The top US envoy to Afghanistan is stepping down from his role less than two months after American forces withdrew from the country.
Zalmay Khalilzad led the US dialogue with the Taliban, but months of diplomatic talks failed to prevent the militant group from seizing power.
The Taliban took control in August after capturing the capital Kabul.
US Secretary of State Antony Blinken said Mr Khalilzad's deputy, Thomas West, would take over.
"I extend my gratitude for his decades of service to the American people," Mr Blinken said in a statement announcing Mr Khalilzad's resignation on Monday.
In a letter to Mr Blinken, Mr Khalilzad acknowledged that "the political arrangement between the Afghan government and the Taliban did not go forward as envisaged".
"The reasons for this are too complex and I will share my thoughts in the coming days and weeks," he wrote, saying he was stepping aside as the US entered the "new phase of our Afghanistan policy".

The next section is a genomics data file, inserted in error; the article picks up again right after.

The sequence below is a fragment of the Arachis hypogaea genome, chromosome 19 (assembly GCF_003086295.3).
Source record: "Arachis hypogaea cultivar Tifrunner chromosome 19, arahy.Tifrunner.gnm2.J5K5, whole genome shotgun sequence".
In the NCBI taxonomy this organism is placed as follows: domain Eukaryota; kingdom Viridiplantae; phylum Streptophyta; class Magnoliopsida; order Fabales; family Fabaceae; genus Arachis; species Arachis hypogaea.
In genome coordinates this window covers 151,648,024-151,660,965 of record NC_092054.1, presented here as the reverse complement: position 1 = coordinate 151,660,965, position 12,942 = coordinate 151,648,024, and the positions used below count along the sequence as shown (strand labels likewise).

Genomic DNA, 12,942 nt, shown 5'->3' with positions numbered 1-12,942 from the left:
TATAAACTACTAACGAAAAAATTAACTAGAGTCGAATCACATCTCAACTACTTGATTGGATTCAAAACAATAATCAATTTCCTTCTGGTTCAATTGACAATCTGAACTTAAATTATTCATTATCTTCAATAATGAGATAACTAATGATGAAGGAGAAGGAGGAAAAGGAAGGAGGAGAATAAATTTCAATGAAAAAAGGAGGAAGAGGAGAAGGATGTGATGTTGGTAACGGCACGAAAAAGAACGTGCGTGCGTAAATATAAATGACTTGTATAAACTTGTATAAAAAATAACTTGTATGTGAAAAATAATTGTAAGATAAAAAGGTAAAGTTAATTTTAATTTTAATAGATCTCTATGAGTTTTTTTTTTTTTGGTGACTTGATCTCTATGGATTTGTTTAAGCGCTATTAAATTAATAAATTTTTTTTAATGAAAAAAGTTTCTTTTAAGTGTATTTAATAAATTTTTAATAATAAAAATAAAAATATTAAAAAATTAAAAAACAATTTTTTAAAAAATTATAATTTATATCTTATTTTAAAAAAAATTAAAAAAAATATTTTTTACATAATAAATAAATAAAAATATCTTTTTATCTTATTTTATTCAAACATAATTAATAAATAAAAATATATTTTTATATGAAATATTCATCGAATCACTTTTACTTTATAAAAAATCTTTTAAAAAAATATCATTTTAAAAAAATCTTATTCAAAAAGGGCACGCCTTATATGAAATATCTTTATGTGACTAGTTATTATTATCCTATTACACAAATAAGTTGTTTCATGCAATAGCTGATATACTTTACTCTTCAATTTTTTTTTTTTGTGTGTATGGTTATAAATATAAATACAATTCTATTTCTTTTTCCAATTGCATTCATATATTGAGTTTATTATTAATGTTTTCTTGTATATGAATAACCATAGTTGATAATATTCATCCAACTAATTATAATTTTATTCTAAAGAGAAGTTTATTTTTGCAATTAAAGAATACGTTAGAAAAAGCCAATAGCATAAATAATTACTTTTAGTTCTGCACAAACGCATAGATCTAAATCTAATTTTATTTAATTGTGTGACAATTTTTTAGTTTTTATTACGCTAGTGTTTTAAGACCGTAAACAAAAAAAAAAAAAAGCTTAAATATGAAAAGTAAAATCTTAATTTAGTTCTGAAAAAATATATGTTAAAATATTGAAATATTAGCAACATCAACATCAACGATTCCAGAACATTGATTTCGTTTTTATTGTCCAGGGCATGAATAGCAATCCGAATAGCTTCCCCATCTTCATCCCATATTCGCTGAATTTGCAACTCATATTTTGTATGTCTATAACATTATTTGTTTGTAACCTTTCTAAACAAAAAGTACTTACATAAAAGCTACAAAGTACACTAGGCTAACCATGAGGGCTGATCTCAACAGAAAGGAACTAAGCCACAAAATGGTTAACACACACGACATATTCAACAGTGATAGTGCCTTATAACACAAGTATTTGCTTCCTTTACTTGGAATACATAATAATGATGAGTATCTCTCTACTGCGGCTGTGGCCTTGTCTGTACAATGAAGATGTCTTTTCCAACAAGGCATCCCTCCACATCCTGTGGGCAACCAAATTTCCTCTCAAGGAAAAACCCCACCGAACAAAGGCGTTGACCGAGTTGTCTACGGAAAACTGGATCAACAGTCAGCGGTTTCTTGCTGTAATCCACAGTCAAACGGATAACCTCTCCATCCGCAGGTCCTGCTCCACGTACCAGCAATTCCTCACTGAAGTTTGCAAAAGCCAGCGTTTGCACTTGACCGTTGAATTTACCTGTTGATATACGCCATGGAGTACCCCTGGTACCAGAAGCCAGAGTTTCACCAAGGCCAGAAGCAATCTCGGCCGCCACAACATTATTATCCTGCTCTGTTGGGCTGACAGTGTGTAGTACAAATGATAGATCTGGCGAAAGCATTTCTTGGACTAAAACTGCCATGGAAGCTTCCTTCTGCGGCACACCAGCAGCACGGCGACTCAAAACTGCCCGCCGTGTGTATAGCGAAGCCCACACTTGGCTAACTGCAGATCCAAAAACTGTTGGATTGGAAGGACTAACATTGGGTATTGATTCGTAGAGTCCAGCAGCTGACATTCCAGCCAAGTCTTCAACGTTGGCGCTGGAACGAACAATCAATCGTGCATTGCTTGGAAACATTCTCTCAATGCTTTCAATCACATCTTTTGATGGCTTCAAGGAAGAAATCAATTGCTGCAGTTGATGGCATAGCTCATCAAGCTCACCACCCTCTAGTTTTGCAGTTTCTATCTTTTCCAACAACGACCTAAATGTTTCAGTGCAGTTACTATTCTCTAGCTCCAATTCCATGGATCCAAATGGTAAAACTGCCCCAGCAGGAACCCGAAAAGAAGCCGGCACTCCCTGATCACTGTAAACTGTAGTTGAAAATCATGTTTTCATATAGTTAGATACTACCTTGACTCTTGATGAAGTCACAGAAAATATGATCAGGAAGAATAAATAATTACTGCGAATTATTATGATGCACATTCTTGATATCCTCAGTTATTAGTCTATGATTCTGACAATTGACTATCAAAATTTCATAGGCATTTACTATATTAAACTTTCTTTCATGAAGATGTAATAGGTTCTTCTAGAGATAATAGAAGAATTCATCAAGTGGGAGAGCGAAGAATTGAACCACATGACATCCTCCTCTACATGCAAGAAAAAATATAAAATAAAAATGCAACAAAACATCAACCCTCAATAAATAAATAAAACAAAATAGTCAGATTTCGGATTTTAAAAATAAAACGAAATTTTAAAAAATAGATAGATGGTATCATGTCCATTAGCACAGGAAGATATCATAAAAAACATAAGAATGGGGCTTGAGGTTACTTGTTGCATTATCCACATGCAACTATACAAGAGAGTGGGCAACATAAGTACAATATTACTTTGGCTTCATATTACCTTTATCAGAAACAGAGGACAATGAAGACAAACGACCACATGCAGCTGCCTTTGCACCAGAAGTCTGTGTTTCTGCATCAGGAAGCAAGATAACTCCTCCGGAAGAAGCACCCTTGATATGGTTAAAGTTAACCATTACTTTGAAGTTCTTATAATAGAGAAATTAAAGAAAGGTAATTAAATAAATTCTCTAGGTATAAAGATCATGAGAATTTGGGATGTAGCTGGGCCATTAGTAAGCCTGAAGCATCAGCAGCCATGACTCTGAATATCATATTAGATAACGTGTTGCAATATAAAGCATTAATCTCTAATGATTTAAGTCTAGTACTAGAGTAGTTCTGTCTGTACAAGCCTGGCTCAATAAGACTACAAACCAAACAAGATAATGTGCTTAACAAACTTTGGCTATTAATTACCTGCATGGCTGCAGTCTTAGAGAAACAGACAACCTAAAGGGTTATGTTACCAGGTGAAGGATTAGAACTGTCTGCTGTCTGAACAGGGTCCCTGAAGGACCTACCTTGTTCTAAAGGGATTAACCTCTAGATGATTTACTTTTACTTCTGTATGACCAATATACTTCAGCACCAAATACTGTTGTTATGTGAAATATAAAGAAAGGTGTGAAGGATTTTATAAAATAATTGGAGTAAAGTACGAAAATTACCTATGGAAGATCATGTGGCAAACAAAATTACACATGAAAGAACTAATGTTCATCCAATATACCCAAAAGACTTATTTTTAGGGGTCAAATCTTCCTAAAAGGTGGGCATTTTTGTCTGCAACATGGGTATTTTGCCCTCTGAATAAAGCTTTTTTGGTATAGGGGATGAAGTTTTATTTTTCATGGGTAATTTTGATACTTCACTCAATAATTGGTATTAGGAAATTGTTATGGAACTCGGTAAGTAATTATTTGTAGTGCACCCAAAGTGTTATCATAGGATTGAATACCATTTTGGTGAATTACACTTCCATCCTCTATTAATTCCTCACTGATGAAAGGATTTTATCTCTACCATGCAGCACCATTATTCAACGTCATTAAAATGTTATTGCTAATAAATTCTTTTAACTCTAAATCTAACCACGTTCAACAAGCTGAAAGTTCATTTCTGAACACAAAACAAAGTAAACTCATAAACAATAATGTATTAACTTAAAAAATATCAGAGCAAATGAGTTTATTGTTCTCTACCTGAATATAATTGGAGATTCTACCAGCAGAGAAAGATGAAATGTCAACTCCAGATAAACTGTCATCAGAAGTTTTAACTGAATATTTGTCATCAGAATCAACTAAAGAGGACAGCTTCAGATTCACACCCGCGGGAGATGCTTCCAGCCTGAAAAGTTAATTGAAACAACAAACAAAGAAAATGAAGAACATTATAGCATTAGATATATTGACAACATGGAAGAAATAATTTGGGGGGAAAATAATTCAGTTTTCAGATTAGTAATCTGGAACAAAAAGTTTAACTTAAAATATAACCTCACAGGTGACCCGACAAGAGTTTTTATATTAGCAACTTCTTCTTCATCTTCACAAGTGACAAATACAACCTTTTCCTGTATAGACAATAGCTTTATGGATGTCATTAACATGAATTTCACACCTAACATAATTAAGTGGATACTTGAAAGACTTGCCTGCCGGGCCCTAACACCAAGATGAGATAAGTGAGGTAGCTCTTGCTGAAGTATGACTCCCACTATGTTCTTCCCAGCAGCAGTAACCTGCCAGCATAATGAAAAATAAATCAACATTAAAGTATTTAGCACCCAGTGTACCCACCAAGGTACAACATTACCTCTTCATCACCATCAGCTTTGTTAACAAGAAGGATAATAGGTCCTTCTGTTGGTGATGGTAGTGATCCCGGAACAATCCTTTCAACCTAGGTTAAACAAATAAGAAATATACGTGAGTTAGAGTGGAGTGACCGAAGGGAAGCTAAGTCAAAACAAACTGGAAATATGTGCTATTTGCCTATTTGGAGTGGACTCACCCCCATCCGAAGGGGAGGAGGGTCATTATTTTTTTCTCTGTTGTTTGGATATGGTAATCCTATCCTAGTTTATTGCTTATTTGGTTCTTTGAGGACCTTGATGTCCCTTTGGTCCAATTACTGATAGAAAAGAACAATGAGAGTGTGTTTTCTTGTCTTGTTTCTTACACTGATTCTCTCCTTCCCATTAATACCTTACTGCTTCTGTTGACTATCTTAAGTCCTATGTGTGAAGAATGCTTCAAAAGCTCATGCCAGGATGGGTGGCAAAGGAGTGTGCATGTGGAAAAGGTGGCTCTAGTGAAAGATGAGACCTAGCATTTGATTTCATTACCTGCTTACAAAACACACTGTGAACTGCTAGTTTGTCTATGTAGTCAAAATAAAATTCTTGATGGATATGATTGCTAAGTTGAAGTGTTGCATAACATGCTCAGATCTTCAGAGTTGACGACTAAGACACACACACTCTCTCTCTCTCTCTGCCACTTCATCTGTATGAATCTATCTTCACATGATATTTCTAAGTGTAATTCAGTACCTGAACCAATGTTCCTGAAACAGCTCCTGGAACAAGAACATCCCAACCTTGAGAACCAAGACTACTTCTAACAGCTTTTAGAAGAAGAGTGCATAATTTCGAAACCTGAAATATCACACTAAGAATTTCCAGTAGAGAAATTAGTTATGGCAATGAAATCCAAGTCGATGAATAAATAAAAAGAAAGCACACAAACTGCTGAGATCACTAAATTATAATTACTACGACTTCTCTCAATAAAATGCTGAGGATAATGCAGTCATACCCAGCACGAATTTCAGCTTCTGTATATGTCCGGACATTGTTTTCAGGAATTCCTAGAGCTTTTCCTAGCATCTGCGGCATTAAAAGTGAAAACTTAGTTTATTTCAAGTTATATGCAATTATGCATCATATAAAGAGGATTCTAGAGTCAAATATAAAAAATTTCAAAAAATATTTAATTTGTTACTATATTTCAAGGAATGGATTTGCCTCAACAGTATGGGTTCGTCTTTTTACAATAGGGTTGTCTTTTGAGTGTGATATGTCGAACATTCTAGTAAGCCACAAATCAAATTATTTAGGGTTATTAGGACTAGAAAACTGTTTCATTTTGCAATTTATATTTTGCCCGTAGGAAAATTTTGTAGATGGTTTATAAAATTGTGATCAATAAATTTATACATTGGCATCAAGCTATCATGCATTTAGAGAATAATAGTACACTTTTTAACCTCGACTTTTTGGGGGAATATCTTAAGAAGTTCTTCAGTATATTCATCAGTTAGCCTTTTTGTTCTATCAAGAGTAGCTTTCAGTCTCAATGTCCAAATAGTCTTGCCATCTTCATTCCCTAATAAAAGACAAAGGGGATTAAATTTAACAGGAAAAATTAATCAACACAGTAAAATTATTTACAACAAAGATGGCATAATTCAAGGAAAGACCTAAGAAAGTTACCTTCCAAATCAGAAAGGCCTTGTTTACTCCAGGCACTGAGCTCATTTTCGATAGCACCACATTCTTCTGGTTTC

He added that he was "saddened" for the Afghan people given the current outcome.
Mr Khalilzad, 70, was born in Afghanistan and grew up in Kabul. He is a veteran US diplomat, holding previous positions under former presidents Donald Trump, Barack Obama and George W Bush.
He spearheaded talks with the Taliban that led to the signing of the so-called Doha Agreement in February last year, which set a date for the US to withdraw its troops from Afghanistan.
In September, US defence officials said the Taliban's takeover of Afghanistan could be traced back to that deal.
US President Joe Biden continued the plan for withdrawal, with an end date of 31 August, marking an end to a 20-year presence in the country. US forces removed the Taliban from power in 2001.
Separately on Monday, it was announced that the US state department's inspector general would review the final days of the withdrawal from Afghanistan, including the emergency evacuation of the country's embassy in Kabul.
A department spokesperson said the review would also look at the resettlement of refugees.
President Biden, a Democrat, has been criticised by his Republican opponents over the Afghan withdrawal.
The Taliban's rapid advance in August - when the militants seized control of the country within about two weeks - sparked a mass evacuation effort from the US and its allies, as thousands of people tried to flee.
A suicide attack killed more than 180 people during the operation.